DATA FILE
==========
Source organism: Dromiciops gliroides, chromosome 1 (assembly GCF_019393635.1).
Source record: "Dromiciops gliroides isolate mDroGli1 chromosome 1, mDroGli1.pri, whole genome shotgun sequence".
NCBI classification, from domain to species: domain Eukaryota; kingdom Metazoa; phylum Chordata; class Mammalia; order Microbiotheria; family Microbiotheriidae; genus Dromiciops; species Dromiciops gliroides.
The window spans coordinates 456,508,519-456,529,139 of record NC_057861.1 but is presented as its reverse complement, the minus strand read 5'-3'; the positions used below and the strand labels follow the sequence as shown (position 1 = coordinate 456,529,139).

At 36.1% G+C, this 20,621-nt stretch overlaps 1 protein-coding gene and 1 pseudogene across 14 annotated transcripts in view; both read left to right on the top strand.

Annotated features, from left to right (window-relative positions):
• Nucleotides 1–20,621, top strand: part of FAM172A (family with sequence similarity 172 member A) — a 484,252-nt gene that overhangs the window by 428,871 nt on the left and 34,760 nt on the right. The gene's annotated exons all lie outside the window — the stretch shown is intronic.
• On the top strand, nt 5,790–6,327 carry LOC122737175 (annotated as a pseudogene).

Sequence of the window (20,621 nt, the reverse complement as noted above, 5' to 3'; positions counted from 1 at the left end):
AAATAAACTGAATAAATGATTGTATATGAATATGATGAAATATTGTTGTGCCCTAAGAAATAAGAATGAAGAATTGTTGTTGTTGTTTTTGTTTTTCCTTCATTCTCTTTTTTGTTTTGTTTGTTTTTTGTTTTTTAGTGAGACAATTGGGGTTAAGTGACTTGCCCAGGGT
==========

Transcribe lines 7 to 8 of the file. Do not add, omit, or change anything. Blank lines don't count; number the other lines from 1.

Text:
• Nucleotides 1–20,621, top strand: part of FAM172A (family with sequence similarity 172 member A) — a 484,252-nt gene that overhangs the window by 428,871 nt on the left and 34,760 nt on the right. The gene's annotated exons all lie outside the window — the stretch shown is intronic.
• On the top strand, nt 5,790–6,327 carry LOC122737175 (annotated as a pseudogene).